Another piece of artistic evidence that may support the argument that James was the youngest of his step brothers is a painting in an ancient Greek Orthodox monastery set in the wilderness of the Judean desert where the surroundings were as they would have been during the time of Jesus. It is a painting of the holy family. However the peculiarity of this painting is that it shows four figures – all with a golden hallow. Three of these figures are immediately evident – Jesus on the shoulder of Joseph and Mary riding a little behind them. The uniqueness of this painting is the presence of a fourth figure carrying his possessions on a stick. This figure is that of James who was evidently only a few years older than Jesus. (15) (See fig. 1)
(Fig 1) A family affair: the painting shows Jesus on the shoulder of Joseph, followed by Mary and, behind her, what is now claimed to be Jesus’ brother, James
By the time Mary went to Joseph’s house two of his sons and two of his daughters by his marriage to Salome were married and stayed separately and Judas was old enough to go along with his father to Sepphoris to assist him in his carpentry work. Therefore the fourth figure in the painting can be none other than James.
Please also read my other blogs:
James The Just – What Was He To Jesus? at 99
When Did James The Brother Of Jesus Become A Disciple? at
Death Of James The Brother Of Jesus at
Consequence Of The Death Of The Brother Of Jesus at
A Better Understanding Of What We Believe at
(1) James the Just. (2012). Retrieved 2011, from http://en.wikipedia.org/wiki/James_the_Just
(2) James the Just. (2012). Retrieved 2011, from http://en.wikipedia.org/wiki/James_the_Just
(3) James the Just. (n.d.). Retrieved 2011, from http://www.gospel-mysteries.net/james-the-just.html
(4) Painter, John. (2004). Just James, The Brother of Jesus in History and Tradition. Columbia. University of South Carolina Press, pg 175.
(5) Painter, John. (2004). Just James, The Brother of Jesus in History and Tradition. Columbia. University of South Carolina Press, pg 175.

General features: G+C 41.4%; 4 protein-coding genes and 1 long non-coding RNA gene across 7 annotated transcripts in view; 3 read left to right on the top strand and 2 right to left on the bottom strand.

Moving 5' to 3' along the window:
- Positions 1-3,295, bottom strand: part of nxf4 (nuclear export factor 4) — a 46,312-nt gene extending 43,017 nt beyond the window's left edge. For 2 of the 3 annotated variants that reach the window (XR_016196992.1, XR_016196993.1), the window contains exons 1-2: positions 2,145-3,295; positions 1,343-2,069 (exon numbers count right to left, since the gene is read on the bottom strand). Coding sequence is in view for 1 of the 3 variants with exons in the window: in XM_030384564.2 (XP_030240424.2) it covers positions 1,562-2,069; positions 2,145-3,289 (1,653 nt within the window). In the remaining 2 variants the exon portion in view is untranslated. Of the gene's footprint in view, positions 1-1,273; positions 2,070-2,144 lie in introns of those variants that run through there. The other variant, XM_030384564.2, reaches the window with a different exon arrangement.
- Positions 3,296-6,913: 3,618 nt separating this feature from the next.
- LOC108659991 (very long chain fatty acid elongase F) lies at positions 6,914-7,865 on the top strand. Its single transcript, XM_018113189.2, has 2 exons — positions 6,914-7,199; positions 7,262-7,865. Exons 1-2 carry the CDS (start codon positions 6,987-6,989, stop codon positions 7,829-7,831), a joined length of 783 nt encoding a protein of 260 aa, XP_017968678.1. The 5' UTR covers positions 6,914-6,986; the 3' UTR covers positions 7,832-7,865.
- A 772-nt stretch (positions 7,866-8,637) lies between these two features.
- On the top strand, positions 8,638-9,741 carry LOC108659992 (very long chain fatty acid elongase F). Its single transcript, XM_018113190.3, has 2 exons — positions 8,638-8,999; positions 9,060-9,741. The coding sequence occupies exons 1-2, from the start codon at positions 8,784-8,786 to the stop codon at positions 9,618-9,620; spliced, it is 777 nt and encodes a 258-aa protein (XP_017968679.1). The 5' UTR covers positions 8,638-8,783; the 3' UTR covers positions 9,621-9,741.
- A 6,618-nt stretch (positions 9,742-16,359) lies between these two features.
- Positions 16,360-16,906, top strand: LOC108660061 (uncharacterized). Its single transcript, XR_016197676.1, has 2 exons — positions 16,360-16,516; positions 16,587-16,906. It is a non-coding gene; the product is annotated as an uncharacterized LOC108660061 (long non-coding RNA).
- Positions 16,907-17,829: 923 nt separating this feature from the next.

(6) Ward, Dan Sewell. (2010). The Mother of All Family Trees. Retrieved 2011, from http://www.halexandria.org/dward933.htm
(7) James the Just. (2012). Retrieved 2011, from http://en.wikipedia.org/wiki/James_the_Just
(8) Desposyni. (2012). Retrieved 2011, from http://en.wikipedia.org/wiki/Desposyni
(9) Desposyni. (2012). Retrieved 2011, from http://en.wikipedia.org/wiki/Desposyni
(10) Painter, John. (2004). Just James, The Brother of Jesus in History and Tradition. Columbia. University of South Carolina Press, pg 209
(11) Christian Forums. (2002). Retrieved 2011, from http://www.christianforums.com/t4174785-6/
http://www.christianforums.com/threads/mary.4174785/page-3 retrieved 02-09-2015
(12) Nag Hammadi Library hilites. (n.d.). Retrieved (2011), http://sites.google.com/site/jesusgnosisorg/nag-hammadi-library-hilites
(13) History of Joseph the Carpenter. (2012). Retrieved 2012, from http://www.facebook.com/pages/History-of-Joseph-the-Carpenter/244801258866310?sk=wiki
(14) Just James, The Brother of Jesus in History and Tradition. Columbia. University of South Press, pg 199)
(15) Leafe, David. (2006). Did Jesus have a secret family? Retrieved 2011, from http://www.dailymail.co.uk/news/article-424435/Did-Jesus-secret-family.html
Picture Credits: Portrait of the Holy Family plus James
(Fig 1) http://www.dailymail.co.uk/news/article-424435/Did-Jesus-secret-family.html
And http://www.northernway.org/weblog/?p=3 retrieved Oct 2015